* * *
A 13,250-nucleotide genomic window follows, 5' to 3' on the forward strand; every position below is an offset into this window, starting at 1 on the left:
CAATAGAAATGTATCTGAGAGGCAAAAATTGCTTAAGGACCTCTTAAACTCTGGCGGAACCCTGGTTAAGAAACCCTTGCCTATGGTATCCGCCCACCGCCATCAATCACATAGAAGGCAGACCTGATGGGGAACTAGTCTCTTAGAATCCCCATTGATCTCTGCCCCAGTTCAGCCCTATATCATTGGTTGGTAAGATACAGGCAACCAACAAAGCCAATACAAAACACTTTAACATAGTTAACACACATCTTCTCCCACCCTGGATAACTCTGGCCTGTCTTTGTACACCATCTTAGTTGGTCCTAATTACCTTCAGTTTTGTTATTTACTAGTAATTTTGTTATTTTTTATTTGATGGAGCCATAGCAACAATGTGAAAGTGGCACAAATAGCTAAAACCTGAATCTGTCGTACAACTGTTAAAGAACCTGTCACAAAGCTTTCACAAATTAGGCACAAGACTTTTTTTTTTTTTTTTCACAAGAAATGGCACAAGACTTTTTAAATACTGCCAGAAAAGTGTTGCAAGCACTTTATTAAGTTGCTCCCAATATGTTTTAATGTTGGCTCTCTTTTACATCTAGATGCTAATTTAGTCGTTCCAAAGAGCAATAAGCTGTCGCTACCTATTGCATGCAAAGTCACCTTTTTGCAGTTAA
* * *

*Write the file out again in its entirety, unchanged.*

A 13,250-nucleotide genomic window follows, 5' to 3' on the forward strand; every position below is an offset into this window, starting at 1 on the left:
CAATAGAAATGTATCTGAGAGGCAAAAATTGCTTAAGGACCTCTTAAACTCTGGCGGAACCCTGGTTAAGAAACCCTTGCCTATGGTATCCGCCCACCGCCATCAATCACATAGAAGGCAGACCTGATGGGGAACTAGTCTCTTAGAATCCCCATTGATCTCTGCCCCAGTTCAGCCCTATATCATTGGTTGGTAAGATACAGGCAACCAACAAAGCCAATACAAAACACTTTAACATAGTTAACACACATCTTCTCCCACCCTGGATAACTCTGGCCTGTCTTTGTACACCATCTTAGTTGGTCCTAATTACCTTCAGTTTTGTTATTTACTAGTAATTTTGTTATTTTTTATTTGATGGAGCCATAGCAACAATGTGAAAGTGGCACAAATAGCTAAAACCTGAATCTGTCGTACAACTGTTAAAGAACCTGTCACAAAGCTTTCACAAATTAGGCACAAGACTTTTTTTTTTTTTTTTCACAAGAAATGGCACAAGACTTTTTAAATACTGCCAGAAAAGTGTTGCAAGCACTTTATTAAGTTGCTCCCAATATGTTTTAATGTTGGCTCTCTTTTACATCTAGATGCTAATTTAGTCGTTCCAAAGAGCAATAAGCTGTCGCTACCTATTGCATGCAAAGTCACCTTTTTGCAGTTAA